There are lots of ways to seem polite in Japanese Part 2: Keigo in action

In the first part of this article, I explained what keigo (polite, respectful, and humble language) is, the different sorts of keigo and when and where to use it (or not). If you haven’t read part 1, I suggest that you go back and read that before you read this.

So, let’s look at some examples. All of the words explained below mean “to eat” (some can also mean “to drink” or “to humbly receive” but we’ll get to that). Pay attention to the differences between them.

食べる (Taberu) 

This is the dictionary form of the verb in its plain, unconjugated form. You would use this with friends, or more specifically, with people in your inner circle. With these people, it is a perfectly acceptable form of the word to use. However, if used with people of a “higher” social rank, or with strangers, it can seem rude and disrespectful. Kotaro in the example below is my friend.

Kotaro, would you like (to eat) some chocolate?
Koutarou, chokoreeto taberu?

食べます (Tabemasu)

This is the polite and conjugated form of taberu and sounds polite and natural and is used widely in a variety of situations. For example, with colleagues of a similar rank, with people of a similar age, and often with strangers. This manner of speaking could also be used with relatives outside of your immediate family. Mr. Iizuka in the example below is an acquaintance.

Mr Iizuka, what are you eating for lunch today?Iizuka-san, kyou no Hirugohan ha nani wo tabemasuka?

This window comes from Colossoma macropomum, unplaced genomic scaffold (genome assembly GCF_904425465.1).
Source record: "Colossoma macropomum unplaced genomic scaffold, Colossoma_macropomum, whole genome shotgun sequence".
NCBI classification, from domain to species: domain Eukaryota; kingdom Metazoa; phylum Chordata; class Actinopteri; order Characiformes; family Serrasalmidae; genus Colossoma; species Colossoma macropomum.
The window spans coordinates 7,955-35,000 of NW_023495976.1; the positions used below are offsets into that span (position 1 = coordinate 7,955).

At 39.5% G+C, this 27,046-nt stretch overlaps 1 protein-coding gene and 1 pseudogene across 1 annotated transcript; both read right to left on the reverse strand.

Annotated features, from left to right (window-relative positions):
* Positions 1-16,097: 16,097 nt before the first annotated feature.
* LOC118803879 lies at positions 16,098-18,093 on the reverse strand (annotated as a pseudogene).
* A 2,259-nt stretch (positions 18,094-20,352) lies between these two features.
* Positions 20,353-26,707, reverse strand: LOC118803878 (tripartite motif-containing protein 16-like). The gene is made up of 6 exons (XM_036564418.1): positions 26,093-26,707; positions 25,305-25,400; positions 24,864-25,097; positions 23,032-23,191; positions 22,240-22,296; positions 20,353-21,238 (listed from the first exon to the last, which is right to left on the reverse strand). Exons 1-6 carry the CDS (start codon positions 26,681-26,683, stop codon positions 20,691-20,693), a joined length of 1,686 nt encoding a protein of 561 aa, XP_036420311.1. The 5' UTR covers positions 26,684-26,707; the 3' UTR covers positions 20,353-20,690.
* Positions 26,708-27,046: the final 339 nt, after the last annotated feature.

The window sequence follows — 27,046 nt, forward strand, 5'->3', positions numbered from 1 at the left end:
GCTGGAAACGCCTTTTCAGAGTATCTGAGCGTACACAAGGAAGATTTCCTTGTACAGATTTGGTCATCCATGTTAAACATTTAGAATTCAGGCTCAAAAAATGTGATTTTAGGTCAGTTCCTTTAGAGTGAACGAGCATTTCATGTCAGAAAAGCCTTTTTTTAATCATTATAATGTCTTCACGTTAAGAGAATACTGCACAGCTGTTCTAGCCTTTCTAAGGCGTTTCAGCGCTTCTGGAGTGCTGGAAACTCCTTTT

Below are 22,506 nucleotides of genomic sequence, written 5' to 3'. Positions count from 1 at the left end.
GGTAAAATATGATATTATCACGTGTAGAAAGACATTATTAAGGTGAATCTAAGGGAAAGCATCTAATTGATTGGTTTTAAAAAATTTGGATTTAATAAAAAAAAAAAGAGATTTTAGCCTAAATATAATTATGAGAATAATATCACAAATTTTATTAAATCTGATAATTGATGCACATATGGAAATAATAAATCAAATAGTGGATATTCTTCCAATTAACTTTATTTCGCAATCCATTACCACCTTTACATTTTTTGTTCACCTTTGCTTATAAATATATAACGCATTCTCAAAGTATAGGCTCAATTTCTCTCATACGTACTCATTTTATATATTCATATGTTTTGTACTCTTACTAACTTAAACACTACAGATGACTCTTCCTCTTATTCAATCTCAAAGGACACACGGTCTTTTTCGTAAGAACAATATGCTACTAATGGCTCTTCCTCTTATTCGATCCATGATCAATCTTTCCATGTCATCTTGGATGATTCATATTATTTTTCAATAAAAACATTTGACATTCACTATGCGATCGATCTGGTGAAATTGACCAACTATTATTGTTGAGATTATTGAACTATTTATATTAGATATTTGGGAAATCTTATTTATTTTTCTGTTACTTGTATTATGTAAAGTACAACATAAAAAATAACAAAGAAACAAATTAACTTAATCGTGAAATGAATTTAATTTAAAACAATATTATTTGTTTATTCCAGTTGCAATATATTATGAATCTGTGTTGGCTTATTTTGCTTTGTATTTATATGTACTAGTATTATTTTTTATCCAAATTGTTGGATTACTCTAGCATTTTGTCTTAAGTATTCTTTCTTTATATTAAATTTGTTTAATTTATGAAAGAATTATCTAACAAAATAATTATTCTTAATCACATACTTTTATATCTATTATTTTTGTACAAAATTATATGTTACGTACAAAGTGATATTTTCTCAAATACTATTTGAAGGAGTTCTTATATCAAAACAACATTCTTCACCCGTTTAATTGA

召し上がります (Meshiagarimasu)

This is sonkeigo (respectful speech) and therefore shows a high degree of respect for the person with whom you are speaking. You would use this when speaking to someone else or referring to someone else who is perceived to be of a high rank (a senior teacher, a master, a boss, the parents of one’s partner when you meet them for the first time, and so on). You would not use this form to refer to yourself. That would seem self-aggrandising and arrogant. 

NB: Other ways to sound arrogant in Japanese include using the suffix “sama” (lord) after one’s own name. As discussed in part 1, “sama” is added by the speaker to someone else’s family name to show respect for person to whose name “sama” is attached (Tanaka-sama could be translated as Mr Tanaka—or Mrs Tanaka—and could be used at the beginning of a letter or email). Adding it to one’s own name sounds arrogant. In some manga, the first person pronoun “oresama” (yes, there are many ways to say “I” and “me” in Japanese) is often used by gangsters to express such arrogance. It is rare indeed to hear anyone use “oresama” in real life (unironically). 

Anyway, back to verbs. As you may have noticed, meshiagarimasu is not linguistically related to taberu, and comes from the Japanese words meshi (to take) and agaru (to raise), perhaps denoting the act of raising food to ones mouth with chopsticks. 

Have you (Mr Company President ) eaten lunch?
Shachou-san ha ohirugohan wo meshiagarimashitaka?

NB: Using the word “you” in Japanese is considered to be a little too intimate and direct for most polite conversations (even between some friends), so people tend to avoid using one of the words for “you” (yes, there are many) and instead opt for calling the person to whom they are speaking by their family name followed by “san”.

頂きます (Itadakimasu)